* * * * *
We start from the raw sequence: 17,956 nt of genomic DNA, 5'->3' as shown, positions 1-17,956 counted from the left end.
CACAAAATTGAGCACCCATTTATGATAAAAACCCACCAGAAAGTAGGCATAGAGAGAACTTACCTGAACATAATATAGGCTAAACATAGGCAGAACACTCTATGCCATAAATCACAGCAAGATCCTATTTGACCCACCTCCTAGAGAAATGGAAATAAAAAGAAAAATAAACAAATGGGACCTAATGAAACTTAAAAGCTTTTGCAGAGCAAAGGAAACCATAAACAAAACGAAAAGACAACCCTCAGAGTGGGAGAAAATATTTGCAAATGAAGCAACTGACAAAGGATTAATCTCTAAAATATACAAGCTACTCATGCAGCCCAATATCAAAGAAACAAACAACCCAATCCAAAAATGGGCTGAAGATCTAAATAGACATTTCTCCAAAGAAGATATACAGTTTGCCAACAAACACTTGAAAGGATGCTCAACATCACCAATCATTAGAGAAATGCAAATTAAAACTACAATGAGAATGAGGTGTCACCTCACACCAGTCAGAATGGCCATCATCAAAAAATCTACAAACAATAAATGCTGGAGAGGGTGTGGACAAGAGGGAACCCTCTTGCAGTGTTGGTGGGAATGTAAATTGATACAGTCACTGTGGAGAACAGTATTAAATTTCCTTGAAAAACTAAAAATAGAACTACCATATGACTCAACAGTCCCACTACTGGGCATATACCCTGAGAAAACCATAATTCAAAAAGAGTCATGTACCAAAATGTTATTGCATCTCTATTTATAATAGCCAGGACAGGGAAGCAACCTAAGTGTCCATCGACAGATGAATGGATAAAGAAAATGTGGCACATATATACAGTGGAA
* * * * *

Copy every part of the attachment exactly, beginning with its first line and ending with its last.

We start from the raw sequence: 17,956 nt of genomic DNA, 5'->3' as shown, positions 1-17,956 counted from the left end.
CACAAAATTGAGCACCCATTTATGATAAAAACCCACCAGAAAGTAGGCATAGAGAGAACTTACCTGAACATAATATAGGCTAAACATAGGCAGAACACTCTATGCCATAAATCACAGCAAGATCCTATTTGACCCACCTCCTAGAGAAATGGAAATAAAAAGAAAAATAAACAAATGGGACCTAATGAAACTTAAAAGCTTTTGCAGAGCAAAGGAAACCATAAACAAAACGAAAAGACAACCCTCAGAGTGGGAGAAAATATTTGCAAATGAAGCAACTGACAAAGGATTAATCTCTAAAATATACAAGCTACTCATGCAGCCCAATATCAAAGAAACAAACAACCCAATCCAAAAATGGGCTGAAGATCTAAATAGACATTTCTCCAAAGAAGATATACAGTTTGCCAACAAACACTTGAAAGGATGCTCAACATCACCAATCATTAGAGAAATGCAAATTAAAACTACAATGAGAATGAGGTGTCACCTCACACCAGTCAGAATGGCCATCATCAAAAAATCTACAAACAATAAATGCTGGAGAGGGTGTGGACAAGAGGGAACCCTCTTGCAGTGTTGGTGGGAATGTAAATTGATACAGTCACTGTGGAGAACAGTATTAAATTTCCTTGAAAAACTAAAAATAGAACTACCATATGACTCAACAGTCCCACTACTGGGCATATACCCTGAGAAAACCATAATTCAAAAAGAGTCATGTACCAAAATGTTATTGCATCTCTATTTATAATAGCCAGGACAGGGAAGCAACCTAAGTGTCCATCGACAGATGAATGGATAAAGAAAATGTGGCACATATATACAGTGGAA